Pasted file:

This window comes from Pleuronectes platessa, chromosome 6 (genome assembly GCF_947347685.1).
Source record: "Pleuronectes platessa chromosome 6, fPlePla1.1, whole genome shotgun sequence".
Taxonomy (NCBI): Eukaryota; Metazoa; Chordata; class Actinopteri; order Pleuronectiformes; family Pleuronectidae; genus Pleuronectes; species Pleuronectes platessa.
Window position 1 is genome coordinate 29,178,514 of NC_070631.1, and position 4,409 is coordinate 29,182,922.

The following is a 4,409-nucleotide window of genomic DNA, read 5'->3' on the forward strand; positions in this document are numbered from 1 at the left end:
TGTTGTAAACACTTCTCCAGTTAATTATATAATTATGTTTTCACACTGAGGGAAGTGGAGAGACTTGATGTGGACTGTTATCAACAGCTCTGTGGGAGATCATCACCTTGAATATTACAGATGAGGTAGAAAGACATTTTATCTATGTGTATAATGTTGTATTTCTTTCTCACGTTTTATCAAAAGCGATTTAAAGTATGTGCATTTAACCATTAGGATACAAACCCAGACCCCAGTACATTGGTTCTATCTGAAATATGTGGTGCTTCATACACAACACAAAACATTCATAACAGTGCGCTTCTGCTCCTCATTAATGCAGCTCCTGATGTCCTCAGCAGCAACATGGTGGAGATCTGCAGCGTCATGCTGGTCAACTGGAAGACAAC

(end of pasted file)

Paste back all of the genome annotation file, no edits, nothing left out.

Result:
This window comes from Pleuronectes platessa, chromosome 6 (genome assembly GCF_947347685.1).
Source record: "Pleuronectes platessa chromosome 6, fPlePla1.1, whole genome shotgun sequence".
Taxonomy (NCBI): Eukaryota; Metazoa; Chordata; class Actinopteri; order Pleuronectiformes; family Pleuronectidae; genus Pleuronectes; species Pleuronectes platessa.
Window position 1 is genome coordinate 29,178,514 of NC_070631.1, and position 4,409 is coordinate 29,182,922.

The following is a 4,409-nucleotide window of genomic DNA, read 5'->3' on the forward strand; positions in this document are numbered from 1 at the left end:
TGTTGTAAACACTTCTCCAGTTAATTATATAATTATGTTTTCACACTGAGGGAAGTGGAGAGACTTGATGTGGACTGTTATCAACAGCTCTGTGGGAGATCATCACCTTGAATATTACAGATGAGGTAGAAAGACATTTTATCTATGTGTATAATGTTGTATTTCTTTCTCACGTTTTATCAAAAGCGATTTAAAGTATGTGCATTTAACCATTAGGATACAAACCCAGACCCCAGTACATTGGTTCTATCTGAAATATGTGGTGCTTCATACACAACACAAAACATTCATAACAGTGCGCTTCTGCTCCTCATTAATGCAGCTCCTGATGTCCTCAGCAGCAACATGGTGGAGATCTGCAGCGTCATGCTGGTCAACTGGAAGACAAC